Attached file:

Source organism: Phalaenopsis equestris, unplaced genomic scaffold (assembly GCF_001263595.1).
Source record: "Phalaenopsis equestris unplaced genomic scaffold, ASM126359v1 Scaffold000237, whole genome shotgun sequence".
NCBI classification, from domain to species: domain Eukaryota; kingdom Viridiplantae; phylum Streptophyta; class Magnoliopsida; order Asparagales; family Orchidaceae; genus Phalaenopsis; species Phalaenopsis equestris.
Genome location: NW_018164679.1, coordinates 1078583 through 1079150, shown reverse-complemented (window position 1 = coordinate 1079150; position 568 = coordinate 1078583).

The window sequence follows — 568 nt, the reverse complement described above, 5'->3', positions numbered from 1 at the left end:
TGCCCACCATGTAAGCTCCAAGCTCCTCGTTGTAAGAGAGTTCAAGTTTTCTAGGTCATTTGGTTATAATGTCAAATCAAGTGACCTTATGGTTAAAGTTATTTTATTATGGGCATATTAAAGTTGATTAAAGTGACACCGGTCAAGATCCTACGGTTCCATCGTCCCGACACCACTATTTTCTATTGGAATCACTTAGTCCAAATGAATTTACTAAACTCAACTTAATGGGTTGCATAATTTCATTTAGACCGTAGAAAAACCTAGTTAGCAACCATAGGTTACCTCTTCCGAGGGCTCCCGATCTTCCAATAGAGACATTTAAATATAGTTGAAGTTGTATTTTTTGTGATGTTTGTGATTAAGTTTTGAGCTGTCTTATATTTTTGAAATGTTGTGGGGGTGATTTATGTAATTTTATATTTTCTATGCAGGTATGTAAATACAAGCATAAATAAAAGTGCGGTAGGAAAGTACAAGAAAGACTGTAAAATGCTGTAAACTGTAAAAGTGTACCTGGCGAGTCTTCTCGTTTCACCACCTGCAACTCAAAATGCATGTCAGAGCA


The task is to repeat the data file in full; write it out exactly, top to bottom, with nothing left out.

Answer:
Source organism: Phalaenopsis equestris, unplaced genomic scaffold (assembly GCF_001263595.1).
Source record: "Phalaenopsis equestris unplaced genomic scaffold, ASM126359v1 Scaffold000237, whole genome shotgun sequence".
NCBI classification, from domain to species: domain Eukaryota; kingdom Viridiplantae; phylum Streptophyta; class Magnoliopsida; order Asparagales; family Orchidaceae; genus Phalaenopsis; species Phalaenopsis equestris.
Genome location: NW_018164679.1, coordinates 1078583 through 1079150, shown reverse-complemented (window position 1 = coordinate 1079150; position 568 = coordinate 1078583).

The window sequence follows — 568 nt, the reverse complement described above, 5'->3', positions numbered from 1 at the left end:
TGCCCACCATGTAAGCTCCAAGCTCCTCGTTGTAAGAGAGTTCAAGTTTTCTAGGTCATTTGGTTATAATGTCAAATCAAGTGACCTTATGGTTAAAGTTATTTTATTATGGGCATATTAAAGTTGATTAAAGTGACACCGGTCAAGATCCTACGGTTCCATCGTCCCGACACCACTATTTTCTATTGGAATCACTTAGTCCAAATGAATTTACTAAACTCAACTTAATGGGTTGCATAATTTCATTTAGACCGTAGAAAAACCTAGTTAGCAACCATAGGTTACCTCTTCCGAGGGCTCCCGATCTTCCAATAGAGACATTTAAATATAGTTGAAGTTGTATTTTTTGTGATGTTTGTGATTAAGTTTTGAGCTGTCTTATATTTTTGAAATGTTGTGGGGGTGATTTATGTAATTTTATATTTTCTATGCAGGTATGTAAATACAAGCATAAATAAAAGTGCGGTAGGAAAGTACAAGAAAGACTGTAAAATGCTGTAAACTGTAAAAGTGTACCTGGCGAGTCTTCTCGTTTCACCACCTGCAACTCAAAATGCATGTCAGAGCA